Some social scientists, such as anthropologists and archaeologists, may have to travel to remote areas for prolonged periods during field investigations. Those employed by colleges have flexible work schedules and can devote time to teaching, research, administrative responsibilities, and consulting.
Where to Go for More Information
American Anthropological Association
2200 Wilson Blvd.
Arlington, VA 22201
Archaeological Institute of America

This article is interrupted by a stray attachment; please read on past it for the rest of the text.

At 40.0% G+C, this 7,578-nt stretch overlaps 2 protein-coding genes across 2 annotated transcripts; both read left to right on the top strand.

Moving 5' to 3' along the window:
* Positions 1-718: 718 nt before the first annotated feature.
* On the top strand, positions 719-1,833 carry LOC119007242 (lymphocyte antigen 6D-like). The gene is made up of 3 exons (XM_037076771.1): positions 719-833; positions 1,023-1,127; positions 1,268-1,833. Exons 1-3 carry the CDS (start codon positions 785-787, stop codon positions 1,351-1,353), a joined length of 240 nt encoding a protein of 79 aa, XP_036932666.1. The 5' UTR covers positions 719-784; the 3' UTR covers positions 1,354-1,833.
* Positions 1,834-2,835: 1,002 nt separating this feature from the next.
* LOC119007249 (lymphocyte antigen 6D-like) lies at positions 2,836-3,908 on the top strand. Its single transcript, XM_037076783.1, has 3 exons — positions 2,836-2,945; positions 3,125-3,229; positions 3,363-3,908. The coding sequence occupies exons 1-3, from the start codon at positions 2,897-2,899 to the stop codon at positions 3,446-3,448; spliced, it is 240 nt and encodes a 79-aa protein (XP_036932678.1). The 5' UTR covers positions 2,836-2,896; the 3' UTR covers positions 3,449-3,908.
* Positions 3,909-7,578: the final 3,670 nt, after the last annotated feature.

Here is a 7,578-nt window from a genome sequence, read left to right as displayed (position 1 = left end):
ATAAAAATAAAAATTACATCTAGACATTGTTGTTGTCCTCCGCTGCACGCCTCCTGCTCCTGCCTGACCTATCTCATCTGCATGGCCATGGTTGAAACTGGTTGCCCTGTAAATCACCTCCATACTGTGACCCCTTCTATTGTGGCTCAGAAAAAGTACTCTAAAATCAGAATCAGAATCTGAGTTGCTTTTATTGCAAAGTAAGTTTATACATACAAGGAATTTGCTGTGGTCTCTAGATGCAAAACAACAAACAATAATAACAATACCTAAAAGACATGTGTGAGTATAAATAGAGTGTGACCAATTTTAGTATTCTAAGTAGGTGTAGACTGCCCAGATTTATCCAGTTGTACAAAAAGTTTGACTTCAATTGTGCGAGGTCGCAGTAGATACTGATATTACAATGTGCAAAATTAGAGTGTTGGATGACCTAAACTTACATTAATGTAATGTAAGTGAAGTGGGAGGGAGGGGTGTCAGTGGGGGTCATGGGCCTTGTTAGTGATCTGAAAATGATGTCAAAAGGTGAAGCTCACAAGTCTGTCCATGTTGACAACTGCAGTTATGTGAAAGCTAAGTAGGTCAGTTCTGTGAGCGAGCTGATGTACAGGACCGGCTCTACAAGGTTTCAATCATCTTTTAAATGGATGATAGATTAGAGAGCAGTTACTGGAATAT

656 Beacon St., 6th Floor
Boston, MA 02215
Association of American Geographers
1710 16th St. NW.
Washington, DC 20009
Earnings and Benefits
In 2008, the median salary for social scientists such as anthropologists and archaeologists was $49,930 per year. However, political scientists were paid the highest median yearly salary of $90,140. In federal government jobs, a social scientist with a bachelor’s degree and no experience may get an annual salary in the range of $28,862 to $35,572. Those having a master’s degree can expect to start with $43,731 per year, whereas a doctoral degree holder can expect to get a yearly salary of $52,912.